“Nofollow” not followed strictly?

There is a recent investigation on the case of anchor tag’s “nofollow” attribute wherein it indeed passes some link love. It is widely perceived that links that contain “rel=nofollow” on hyperlinks commonly found in guestbooks or blog comments does not pass link juice to the linked site.

The history of this anchor attribute started when Google Bowling was prevalent (remember the phrase “miserable failure“, “pekeng pangulo” and other political Google Bombs?). Google’s preference to properly placed anchor links was revealed when links that contain specific phrases point to certain sites were ranked highly on its organic results.

To counteract this artificial linking, this “nofollow” tag was conceived.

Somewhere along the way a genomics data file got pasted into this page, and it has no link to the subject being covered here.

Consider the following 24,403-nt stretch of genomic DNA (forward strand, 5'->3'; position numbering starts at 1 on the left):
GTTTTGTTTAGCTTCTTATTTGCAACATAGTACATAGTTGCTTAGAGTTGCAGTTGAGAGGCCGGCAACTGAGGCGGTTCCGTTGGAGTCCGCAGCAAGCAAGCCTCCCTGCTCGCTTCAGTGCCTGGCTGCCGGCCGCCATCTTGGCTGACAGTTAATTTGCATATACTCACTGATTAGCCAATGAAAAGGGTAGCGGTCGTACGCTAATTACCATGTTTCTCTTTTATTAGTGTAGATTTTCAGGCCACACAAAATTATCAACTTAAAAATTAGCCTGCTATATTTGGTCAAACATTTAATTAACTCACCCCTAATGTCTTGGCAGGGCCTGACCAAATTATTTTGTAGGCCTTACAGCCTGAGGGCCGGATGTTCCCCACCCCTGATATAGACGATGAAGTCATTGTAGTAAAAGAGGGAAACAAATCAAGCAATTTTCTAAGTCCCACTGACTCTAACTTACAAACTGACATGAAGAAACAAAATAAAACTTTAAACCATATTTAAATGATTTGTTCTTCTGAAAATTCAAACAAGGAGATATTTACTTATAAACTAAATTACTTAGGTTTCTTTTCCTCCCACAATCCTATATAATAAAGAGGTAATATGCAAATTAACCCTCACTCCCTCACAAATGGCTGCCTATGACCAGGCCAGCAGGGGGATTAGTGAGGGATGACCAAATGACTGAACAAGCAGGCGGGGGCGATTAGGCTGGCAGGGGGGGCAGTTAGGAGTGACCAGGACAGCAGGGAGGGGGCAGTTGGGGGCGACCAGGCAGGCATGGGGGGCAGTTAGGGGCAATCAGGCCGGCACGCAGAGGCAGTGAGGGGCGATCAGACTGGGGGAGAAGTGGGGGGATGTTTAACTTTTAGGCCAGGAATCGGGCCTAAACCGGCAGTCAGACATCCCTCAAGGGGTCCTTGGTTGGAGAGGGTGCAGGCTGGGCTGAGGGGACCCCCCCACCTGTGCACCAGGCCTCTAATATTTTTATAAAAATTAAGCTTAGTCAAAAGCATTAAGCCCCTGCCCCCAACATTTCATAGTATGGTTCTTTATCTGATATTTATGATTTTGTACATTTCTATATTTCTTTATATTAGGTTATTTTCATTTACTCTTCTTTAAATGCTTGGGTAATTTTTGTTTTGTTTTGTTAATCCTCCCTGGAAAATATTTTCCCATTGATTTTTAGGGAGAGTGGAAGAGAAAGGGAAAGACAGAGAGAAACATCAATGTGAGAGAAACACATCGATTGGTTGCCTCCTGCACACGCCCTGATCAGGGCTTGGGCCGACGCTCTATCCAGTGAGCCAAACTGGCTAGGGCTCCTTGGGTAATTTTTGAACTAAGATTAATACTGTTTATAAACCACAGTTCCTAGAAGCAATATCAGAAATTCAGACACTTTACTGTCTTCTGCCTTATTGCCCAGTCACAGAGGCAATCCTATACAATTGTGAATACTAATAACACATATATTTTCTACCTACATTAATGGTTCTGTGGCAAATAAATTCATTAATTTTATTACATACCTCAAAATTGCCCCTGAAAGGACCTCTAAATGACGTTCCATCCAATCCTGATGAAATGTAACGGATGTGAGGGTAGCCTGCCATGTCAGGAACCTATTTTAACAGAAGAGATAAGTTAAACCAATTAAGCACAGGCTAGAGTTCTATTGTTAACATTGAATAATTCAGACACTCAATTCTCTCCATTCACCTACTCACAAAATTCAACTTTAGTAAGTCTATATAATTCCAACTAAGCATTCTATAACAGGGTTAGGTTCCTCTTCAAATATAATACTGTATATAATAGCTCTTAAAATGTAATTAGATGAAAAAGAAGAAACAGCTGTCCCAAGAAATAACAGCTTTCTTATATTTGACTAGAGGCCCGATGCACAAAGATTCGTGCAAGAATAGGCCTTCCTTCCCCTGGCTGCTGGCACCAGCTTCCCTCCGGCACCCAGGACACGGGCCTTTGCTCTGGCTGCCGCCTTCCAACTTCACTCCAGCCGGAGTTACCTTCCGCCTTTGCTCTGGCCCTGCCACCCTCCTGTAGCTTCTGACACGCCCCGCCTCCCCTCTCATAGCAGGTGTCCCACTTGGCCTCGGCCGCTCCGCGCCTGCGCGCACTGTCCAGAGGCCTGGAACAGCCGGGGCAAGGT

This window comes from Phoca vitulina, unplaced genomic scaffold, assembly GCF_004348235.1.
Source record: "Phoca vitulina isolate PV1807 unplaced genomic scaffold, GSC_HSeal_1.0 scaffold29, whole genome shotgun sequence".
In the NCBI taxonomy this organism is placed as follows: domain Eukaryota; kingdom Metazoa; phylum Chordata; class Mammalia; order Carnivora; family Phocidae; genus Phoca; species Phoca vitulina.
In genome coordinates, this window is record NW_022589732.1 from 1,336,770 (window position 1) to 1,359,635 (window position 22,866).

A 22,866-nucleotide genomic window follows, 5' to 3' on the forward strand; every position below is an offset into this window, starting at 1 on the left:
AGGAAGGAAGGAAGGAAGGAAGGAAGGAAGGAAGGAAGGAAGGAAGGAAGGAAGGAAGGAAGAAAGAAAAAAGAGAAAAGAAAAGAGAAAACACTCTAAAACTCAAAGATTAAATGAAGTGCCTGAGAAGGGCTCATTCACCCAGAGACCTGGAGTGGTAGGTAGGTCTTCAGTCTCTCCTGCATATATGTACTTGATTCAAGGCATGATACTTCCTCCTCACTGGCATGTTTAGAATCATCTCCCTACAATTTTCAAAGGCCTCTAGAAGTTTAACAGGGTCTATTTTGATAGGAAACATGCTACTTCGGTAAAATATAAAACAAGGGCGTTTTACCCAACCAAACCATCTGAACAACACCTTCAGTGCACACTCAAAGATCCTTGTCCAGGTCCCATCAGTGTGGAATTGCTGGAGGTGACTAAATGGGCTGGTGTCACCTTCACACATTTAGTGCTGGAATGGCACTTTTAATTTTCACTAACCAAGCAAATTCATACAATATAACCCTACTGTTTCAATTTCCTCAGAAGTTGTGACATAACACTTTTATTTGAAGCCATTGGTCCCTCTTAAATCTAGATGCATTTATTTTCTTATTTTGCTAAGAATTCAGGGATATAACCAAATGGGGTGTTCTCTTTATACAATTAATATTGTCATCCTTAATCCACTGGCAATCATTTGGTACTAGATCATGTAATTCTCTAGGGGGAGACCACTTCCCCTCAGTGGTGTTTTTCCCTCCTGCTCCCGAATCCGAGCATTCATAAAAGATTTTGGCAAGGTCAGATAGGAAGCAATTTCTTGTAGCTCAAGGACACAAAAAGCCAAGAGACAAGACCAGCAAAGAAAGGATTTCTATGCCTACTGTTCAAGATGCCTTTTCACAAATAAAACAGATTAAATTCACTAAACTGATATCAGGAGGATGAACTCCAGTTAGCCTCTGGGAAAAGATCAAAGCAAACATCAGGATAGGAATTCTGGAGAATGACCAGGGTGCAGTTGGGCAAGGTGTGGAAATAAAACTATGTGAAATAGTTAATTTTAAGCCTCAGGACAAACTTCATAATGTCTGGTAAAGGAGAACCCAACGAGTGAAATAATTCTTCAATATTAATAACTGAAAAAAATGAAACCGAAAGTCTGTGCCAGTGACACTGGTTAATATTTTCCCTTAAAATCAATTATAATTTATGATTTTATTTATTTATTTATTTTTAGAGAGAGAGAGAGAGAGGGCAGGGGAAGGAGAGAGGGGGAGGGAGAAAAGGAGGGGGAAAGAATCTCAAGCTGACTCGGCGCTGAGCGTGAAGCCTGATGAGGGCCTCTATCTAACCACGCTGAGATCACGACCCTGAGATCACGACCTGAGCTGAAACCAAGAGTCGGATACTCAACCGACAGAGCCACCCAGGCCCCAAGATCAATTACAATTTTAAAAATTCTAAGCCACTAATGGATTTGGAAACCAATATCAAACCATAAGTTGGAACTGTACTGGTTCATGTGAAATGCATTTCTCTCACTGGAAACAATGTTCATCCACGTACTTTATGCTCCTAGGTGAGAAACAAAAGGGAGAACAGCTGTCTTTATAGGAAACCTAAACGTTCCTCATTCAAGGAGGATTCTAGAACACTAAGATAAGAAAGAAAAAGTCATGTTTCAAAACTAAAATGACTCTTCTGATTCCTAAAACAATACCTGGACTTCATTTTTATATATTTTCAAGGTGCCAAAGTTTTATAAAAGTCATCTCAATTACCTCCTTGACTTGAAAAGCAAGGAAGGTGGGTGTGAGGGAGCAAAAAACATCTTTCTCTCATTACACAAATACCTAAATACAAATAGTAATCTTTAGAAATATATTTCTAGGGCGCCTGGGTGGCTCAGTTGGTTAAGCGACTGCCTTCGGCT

Google’s blog entry in January 2005 provides a basic understanding of the new directive being adhered to by search engines.

So everyone seems to think that it works. After all, it’s the search engines that proposed this one, and it’s the search engines that implements it through its algorithms.

A closer look revealed that it is somehow followed, as Ben Fisher found out, and seconded by Neil Patel. This was done using a term that’s a misspelling of a game of a popular movie.

The result shows that the entry appears within the top results, and that indicates Google’s respect for the page, despite having the “nofollow” attribute embedded in it.

This result created a minor buzz and it will be a bit interesting what search engines have to say about it. A minor choke, perhaps?